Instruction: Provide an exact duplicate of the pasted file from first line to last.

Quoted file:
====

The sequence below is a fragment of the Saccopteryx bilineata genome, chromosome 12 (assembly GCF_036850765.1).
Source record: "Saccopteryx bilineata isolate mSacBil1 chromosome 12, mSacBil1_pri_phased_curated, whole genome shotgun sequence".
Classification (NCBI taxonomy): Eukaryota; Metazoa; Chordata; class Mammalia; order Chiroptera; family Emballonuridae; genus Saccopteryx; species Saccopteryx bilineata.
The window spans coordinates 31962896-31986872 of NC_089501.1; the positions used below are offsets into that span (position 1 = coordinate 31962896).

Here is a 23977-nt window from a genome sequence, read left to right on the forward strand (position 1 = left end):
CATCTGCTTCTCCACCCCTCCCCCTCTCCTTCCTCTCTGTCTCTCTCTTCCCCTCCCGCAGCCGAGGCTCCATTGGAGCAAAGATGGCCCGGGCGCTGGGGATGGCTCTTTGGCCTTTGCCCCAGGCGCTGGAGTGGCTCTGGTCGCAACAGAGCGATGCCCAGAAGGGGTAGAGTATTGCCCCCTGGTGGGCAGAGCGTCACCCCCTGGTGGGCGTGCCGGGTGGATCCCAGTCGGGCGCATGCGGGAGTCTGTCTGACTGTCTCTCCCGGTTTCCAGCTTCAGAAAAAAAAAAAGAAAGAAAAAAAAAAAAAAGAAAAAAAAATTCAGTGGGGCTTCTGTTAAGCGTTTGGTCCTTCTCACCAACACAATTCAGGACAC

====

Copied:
The sequence below is a fragment of the Saccopteryx bilineata genome, chromosome 12 (assembly GCF_036850765.1).
Source record: "Saccopteryx bilineata isolate mSacBil1 chromosome 12, mSacBil1_pri_phased_curated, whole genome shotgun sequence".
Classification (NCBI taxonomy): Eukaryota; Metazoa; Chordata; class Mammalia; order Chiroptera; family Emballonuridae; genus Saccopteryx; species Saccopteryx bilineata.
The window spans coordinates 31962896-31986872 of NC_089501.1; the positions used below are offsets into that span (position 1 = coordinate 31962896).

Here is a 23977-nt window from a genome sequence, read left to right on the forward strand (position 1 = left end):
CATCTGCTTCTCCACCCCTCCCCCTCTCCTTCCTCTCTGTCTCTCTCTTCCCCTCCCGCAGCCGAGGCTCCATTGGAGCAAAGATGGCCCGGGCGCTGGGGATGGCTCTTTGGCCTTTGCCCCAGGCGCTGGAGTGGCTCTGGTCGCAACAGAGCGATGCCCAGAAGGGGTAGAGTATTGCCCCCTGGTGGGCAGAGCGTCACCCCCTGGTGGGCGTGCCGGGTGGATCCCAGTCGGGCGCATGCGGGAGTCTGTCTGACTGTCTCTCCCGGTTTCCAGCTTCAGAAAAAAAAAAAGAAAGAAAAAAAAAAAAAAGAAAAAAAAATTCAGTGGGGCTTCTGTTAAGCGTTTGGTCCTTCTCACCAACACAATTCAGGACAC